Taxable Income – The monetary base from which you are imposed a tax. Taxable income for the federal government is usually any income received over the course of the year (gross income) less deductions (such as a federal allowance or 401k contribution) and expenses as deemed allowable by the IRS. Taxable income at the state level is determined by the state’s taxing authority and can differ from the federal government and from state to state.
Simple example: John has a gross income of $50,000/year he contributes $5,000/year to his 401(k) retirement account and has claimed one federal allowance on his W4. In this case John’s taxable income would be $41,300.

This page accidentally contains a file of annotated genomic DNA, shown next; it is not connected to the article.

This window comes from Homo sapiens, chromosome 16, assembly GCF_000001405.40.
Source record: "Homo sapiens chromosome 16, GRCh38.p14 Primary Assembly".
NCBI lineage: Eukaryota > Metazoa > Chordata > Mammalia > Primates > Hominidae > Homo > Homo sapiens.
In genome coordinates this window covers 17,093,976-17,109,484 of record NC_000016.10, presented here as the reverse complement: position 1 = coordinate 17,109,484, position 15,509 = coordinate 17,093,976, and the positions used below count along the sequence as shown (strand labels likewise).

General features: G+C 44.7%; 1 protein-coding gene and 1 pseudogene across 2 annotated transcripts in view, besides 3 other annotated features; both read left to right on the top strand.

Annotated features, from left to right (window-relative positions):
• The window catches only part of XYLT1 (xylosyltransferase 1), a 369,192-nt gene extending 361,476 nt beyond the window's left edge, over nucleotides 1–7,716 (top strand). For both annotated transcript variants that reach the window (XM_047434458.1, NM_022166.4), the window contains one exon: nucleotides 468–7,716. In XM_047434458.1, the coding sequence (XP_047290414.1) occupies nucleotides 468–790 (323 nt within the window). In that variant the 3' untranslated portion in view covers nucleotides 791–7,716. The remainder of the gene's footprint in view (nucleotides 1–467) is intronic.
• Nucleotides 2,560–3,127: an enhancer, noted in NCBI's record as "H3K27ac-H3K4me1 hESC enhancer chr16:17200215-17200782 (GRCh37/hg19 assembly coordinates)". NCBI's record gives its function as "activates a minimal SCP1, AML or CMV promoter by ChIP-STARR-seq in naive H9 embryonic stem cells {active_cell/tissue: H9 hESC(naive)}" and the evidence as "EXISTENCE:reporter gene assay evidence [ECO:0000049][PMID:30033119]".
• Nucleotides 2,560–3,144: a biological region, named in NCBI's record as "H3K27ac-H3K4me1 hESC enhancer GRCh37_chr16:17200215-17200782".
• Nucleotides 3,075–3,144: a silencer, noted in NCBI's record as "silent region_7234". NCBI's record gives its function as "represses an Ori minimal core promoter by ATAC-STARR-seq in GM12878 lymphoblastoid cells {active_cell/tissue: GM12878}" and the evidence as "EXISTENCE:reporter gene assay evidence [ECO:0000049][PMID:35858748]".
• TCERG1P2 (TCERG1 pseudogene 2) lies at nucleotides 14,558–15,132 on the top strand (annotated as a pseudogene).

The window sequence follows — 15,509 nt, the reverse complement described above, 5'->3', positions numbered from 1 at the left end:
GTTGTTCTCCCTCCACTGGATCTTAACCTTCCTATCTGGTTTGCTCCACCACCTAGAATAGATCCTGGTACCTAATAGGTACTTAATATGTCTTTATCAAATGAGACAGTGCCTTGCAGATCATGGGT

Gross Income: $50,000
Less 401(k): $5,000
Less Allowance: $3,700
Taxable Income: $41,300 (this is the number you would use when referencing the IRS withholding tables to determine withholding)
Bottom line, taxable income is the number used to calculate the taxes you owe, whether it is to the federal, state, or local government.